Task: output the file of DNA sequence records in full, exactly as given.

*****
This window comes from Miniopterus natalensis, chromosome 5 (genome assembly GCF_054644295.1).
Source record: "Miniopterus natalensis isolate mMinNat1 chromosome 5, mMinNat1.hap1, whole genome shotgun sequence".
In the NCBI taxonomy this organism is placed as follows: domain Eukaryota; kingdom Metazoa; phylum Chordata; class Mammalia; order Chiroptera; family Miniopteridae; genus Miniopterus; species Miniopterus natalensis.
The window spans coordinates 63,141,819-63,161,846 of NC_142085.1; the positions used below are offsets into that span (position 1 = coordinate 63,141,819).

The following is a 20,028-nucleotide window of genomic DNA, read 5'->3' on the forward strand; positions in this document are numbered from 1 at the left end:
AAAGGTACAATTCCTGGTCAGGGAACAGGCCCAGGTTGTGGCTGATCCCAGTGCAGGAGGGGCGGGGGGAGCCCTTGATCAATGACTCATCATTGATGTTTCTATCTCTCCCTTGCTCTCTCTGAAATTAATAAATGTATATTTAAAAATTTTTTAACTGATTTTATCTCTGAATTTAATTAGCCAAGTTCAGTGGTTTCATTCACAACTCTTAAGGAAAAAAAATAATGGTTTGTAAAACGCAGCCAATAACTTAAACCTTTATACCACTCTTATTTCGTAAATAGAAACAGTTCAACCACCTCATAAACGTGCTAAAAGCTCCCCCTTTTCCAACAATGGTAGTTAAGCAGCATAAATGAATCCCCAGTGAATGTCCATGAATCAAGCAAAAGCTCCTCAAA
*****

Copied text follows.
This window comes from Miniopterus natalensis, chromosome 5 (genome assembly GCF_054644295.1).
Source record: "Miniopterus natalensis isolate mMinNat1 chromosome 5, mMinNat1.hap1, whole genome shotgun sequence".
In the NCBI taxonomy this organism is placed as follows: domain Eukaryota; kingdom Metazoa; phylum Chordata; class Mammalia; order Chiroptera; family Miniopteridae; genus Miniopterus; species Miniopterus natalensis.
The window spans coordinates 63,141,819-63,161,846 of NC_142085.1; the positions used below are offsets into that span (position 1 = coordinate 63,141,819).

The following is a 20,028-nucleotide window of genomic DNA, read 5'->3' on the forward strand; positions in this document are numbered from 1 at the left end:
AAAGGTACAATTCCTGGTCAGGGAACAGGCCCAGGTTGTGGCTGATCCCAGTGCAGGAGGGGCGGGGGGAGCCCTTGATCAATGACTCATCATTGATGTTTCTATCTCTCCCTTGCTCTCTCTGAAATTAATAAATGTATATTTAAAAATTTTTTAACTGATTTTATCTCTGAATTTAATTAGCCAAGTTCAGTGGTTTCATTCACAACTCTTAAGGAAAAAAAATAATGGTTTGTAAAACGCAGCCAATAACTTAAACCTTTATACCACTCTTATTTCGTAAATAGAAACAGTTCAACCACCTCATAAACGTGCTAAAAGCTCCCCCTTTTCCAACAATGGTAGTTAAGCAGCATAAATGAATCCCCAGTGAATGTCCATGAATCAAGCAAAAGCTCCTCAAA